[5] His arrogance bites him again in a big way in the post season four special, The Water of Mars. In the future I may explore this group of specials. They explore the Doctor in a more probing manner than anywhere else under the writing of Russell T Davies.

[6] In that episode I alternate between finding her impertinence hilarious and irritating, and I'm a fan.

[7] This isn't blame on the Doctor, it's noting the causality of her experiences with evil and danger. As we see with humanity as a whole on several occasions, threat of death often brings out bad things.

Comments

Popular posts from this blog

Commentary Series Overview

When I write commentary reviews, one of my main goals is to assess how well the commentator hit the intended audience of the commentary and utilized the format of the commentary. This often necessitates cluttering up the post discussing issues of format. To eliminate that, I thought that I would make some general remarks about the format and audience of each of the series that appear in my reviews. Terms like liberal, conservative, etc. are not used pejoratively but simply as descriptors. Many of you are familiar with Jeremy Pierce's commentary series overview. If you don't see a particular series covered here, check out his post to see if it's reviewed there. I am making no attempt at covering every series, just the series that I use. Additionally, new series (such as the NCCS) have been started in the five years since he wrote his very helpful guide, so I thought that it might not be completely out of order to have another person tackle commentary series overviews. This…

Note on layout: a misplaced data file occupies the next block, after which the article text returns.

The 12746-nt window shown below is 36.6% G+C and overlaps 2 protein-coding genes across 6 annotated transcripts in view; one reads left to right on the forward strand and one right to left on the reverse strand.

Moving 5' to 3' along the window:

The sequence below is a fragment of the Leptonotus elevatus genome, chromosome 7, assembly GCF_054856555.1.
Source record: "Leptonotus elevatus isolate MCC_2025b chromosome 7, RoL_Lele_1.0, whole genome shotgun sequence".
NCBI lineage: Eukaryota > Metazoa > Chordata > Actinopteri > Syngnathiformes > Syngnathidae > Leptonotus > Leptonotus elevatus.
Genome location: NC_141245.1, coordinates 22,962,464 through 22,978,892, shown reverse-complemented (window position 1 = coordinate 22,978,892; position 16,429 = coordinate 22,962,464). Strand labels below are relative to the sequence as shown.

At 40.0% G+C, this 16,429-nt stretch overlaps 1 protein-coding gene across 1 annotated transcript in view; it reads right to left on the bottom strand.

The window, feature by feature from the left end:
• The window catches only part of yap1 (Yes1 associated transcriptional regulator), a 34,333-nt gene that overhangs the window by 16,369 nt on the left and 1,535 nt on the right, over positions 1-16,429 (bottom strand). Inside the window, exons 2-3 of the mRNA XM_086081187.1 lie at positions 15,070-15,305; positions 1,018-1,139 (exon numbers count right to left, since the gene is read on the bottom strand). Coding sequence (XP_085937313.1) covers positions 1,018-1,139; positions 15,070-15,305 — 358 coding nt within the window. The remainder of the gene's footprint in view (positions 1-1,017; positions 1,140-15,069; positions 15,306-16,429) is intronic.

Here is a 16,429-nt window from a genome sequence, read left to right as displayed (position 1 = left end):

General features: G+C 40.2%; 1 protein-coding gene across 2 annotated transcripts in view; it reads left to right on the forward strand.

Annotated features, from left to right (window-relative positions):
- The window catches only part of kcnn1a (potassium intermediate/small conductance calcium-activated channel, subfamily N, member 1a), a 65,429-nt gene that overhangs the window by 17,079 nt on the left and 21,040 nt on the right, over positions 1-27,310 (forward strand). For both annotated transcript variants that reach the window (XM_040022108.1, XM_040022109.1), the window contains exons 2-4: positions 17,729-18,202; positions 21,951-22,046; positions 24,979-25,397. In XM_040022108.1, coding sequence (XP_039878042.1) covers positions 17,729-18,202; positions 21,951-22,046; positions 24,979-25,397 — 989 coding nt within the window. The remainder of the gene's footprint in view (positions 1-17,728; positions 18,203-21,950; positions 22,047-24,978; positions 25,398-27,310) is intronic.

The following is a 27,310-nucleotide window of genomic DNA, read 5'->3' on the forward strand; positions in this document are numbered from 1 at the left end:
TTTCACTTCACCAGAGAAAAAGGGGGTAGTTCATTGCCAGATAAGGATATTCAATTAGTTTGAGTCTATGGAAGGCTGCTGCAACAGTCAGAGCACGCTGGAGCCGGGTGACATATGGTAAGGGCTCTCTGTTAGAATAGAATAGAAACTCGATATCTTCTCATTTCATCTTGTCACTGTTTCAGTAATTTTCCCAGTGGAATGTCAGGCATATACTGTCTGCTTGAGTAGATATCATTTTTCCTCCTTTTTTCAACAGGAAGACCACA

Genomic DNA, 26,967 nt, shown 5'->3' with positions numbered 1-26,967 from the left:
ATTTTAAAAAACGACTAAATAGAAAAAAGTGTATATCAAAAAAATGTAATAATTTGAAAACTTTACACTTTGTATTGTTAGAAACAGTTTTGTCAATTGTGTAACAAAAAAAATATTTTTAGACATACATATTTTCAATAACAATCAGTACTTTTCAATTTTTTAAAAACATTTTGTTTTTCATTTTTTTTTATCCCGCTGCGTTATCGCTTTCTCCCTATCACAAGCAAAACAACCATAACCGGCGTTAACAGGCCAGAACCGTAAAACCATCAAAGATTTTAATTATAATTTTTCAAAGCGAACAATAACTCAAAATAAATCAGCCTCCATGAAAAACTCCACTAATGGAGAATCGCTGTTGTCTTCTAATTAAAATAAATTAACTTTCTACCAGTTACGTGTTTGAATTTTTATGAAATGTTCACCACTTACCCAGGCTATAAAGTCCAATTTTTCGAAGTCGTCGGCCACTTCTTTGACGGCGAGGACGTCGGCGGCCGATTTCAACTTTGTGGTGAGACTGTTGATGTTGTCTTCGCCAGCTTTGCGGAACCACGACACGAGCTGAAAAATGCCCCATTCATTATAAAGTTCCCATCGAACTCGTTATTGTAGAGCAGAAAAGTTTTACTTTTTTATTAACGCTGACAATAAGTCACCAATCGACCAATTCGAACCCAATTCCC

Paul's Argument in Galatians 3:15-29